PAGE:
In 1992 Dr. Singh was appointed to the West Virginia Board of Medicine which licenses and governs doctors throughout the state. He later served as the Board’s president in 1998. In 1991, the Governor of West Virginia recognized Dr. Singh as one of the Most Distinguished West Virginians, one of the state’s highest honors. He also served as Chairman of the Board of Trustees of the Urban Health Alliance, representing ethnic/minority physicians to aid the less fortunate in their healthcare needs.

Dr. Singh was one of the founding members of Tri-State Sikh Gurudwara in Monroeville PA, completed in 1985, for serving the spiritual and cultural needs of Sikhs in the Tri-State area.

He was also active in the Democratic Party at the state and national level, and was appointed to the Board of Trustees of the National Democratic Committee in 1992.  He was active in the Weirton Rotary Club, donating generously for the scholarship funds, and hosting many exchange students. The City of Weirton inducted him into the Weirton Hall of Fame.

Singh was an avid tennis player and loved playing golf with his friends and was a member of the Williams Country Club in Weirton.

He had a great sense of humor that came out even when he was seriously ill. He advised and rewarded people who quit smoking. I was one of the many recipients of $100 from him when I quit smoking.
Dr. Singh is survived by his wife, Ranjeet; his son Satbir, a urologist and his daughter-in-law, Shalu, a neurologist; and grandchildren, Sheraj and Simreen.

Private cremation services following the Sikh rites were held for Dr. Singh on Saturday, December 24, 2016 in Dover, Ohio. In the memorial service held later at the Sikh Gurudwara in Monroeville on January 7, 2017, a large number of his family members, friends and associates from near and far reminisced about their association with Dr. Singh. The common themes in the gathering were his determination, vision, kindness, caring, readiness to help others, and his sense of humor.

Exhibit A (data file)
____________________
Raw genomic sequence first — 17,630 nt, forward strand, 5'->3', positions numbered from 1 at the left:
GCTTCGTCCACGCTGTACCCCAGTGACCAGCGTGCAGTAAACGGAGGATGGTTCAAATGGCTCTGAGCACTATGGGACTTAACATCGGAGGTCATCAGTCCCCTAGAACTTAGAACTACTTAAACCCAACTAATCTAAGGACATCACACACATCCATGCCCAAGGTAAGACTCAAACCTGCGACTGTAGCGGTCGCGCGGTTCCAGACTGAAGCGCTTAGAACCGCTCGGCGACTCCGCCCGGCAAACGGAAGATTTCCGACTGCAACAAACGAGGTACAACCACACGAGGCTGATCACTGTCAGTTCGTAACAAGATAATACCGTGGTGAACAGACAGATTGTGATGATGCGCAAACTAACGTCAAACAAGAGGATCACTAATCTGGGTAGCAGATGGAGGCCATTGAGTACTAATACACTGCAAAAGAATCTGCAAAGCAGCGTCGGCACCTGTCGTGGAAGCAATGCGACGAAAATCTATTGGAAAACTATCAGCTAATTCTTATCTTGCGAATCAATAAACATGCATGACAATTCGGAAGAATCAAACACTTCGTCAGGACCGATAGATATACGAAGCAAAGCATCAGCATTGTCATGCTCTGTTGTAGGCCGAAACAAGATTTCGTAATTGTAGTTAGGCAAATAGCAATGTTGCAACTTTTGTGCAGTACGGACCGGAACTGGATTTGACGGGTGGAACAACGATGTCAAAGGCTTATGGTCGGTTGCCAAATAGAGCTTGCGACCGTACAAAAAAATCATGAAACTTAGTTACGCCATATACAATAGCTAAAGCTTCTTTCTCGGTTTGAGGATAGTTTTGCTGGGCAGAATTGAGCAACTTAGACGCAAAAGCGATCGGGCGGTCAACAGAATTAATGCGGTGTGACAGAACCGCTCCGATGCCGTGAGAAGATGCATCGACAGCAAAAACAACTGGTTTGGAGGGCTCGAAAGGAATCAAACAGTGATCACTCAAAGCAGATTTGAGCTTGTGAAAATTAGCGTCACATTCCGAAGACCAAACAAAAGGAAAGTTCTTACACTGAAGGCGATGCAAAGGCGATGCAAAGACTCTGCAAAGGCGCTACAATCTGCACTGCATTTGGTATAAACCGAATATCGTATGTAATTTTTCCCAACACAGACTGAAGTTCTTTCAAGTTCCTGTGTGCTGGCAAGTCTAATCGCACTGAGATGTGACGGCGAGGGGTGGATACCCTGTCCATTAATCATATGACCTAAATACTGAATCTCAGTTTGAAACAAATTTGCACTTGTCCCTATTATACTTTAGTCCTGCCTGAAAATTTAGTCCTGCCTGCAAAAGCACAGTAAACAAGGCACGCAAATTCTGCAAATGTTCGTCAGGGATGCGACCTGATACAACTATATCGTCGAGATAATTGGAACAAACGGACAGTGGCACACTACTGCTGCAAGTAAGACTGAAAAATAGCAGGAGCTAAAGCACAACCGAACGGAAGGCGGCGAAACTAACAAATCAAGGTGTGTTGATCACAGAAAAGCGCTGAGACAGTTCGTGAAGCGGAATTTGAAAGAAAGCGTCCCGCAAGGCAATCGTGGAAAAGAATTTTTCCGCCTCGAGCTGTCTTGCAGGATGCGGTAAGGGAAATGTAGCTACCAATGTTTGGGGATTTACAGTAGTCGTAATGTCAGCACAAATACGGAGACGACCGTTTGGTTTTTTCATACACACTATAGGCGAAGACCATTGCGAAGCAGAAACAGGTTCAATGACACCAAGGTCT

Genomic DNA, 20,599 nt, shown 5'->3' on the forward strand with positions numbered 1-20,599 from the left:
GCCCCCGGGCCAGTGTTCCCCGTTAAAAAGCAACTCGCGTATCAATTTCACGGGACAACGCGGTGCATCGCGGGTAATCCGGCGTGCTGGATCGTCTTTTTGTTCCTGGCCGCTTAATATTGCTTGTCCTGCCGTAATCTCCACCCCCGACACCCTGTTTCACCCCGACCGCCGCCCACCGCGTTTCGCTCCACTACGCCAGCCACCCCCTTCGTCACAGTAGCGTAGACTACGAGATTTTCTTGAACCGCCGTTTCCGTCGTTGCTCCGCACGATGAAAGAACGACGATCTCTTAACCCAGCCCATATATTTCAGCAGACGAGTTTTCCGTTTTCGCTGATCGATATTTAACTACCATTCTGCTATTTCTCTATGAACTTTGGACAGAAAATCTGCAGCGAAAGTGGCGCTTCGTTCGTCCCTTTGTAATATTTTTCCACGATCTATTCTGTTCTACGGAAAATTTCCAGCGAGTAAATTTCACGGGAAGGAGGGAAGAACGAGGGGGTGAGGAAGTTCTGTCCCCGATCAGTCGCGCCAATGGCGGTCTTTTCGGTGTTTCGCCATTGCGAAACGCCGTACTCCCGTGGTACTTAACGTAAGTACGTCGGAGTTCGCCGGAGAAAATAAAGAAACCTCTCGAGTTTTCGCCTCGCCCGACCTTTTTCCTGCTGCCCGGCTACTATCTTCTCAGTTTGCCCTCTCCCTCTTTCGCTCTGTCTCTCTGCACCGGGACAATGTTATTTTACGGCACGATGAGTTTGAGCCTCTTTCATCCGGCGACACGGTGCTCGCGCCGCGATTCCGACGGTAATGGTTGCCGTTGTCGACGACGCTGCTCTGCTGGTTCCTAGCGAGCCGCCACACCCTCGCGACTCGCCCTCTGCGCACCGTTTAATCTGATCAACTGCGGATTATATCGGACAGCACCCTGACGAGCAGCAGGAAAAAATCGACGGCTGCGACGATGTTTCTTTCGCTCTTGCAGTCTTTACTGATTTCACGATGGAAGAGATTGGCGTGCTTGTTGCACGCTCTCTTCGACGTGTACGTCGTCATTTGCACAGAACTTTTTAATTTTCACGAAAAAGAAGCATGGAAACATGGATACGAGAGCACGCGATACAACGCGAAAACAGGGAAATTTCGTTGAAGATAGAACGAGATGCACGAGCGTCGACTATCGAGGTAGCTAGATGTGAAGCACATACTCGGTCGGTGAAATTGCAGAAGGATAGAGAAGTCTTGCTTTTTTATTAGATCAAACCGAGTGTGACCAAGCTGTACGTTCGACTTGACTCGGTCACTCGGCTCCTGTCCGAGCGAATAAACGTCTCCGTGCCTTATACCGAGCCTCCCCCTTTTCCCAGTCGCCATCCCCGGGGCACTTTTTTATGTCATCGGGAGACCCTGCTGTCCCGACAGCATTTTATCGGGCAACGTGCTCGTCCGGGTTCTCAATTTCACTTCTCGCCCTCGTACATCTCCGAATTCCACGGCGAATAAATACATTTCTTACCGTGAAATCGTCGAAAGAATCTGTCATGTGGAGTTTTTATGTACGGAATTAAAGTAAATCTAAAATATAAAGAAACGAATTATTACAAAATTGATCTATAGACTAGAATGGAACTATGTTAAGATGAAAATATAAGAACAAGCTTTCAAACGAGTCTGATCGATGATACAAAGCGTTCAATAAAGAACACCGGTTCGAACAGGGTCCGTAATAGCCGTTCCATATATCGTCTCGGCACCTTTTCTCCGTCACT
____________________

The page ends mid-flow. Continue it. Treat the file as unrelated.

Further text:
–  By Juginder Luthra, Weriton, WV  ♣

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Want to know about NRIs, PIOs, OCIs ?

By Kris Gopal


Editor’s Note: Readers of this magazine are familiar with the acronyms and abbreviations relating to Indian citizens under different visa/citizenship categories. The most important of these acronyms are NRIs (Non-Resident Indians), POI cards (People of Indian Origin cards), and OCI cards (Overseas Citizens of India cards). Other terms are Green Cards, Naturalized Citizens and Natural Citizens. Indian-Americans is a term often used in the US relevant only in a social context, with no legal validity.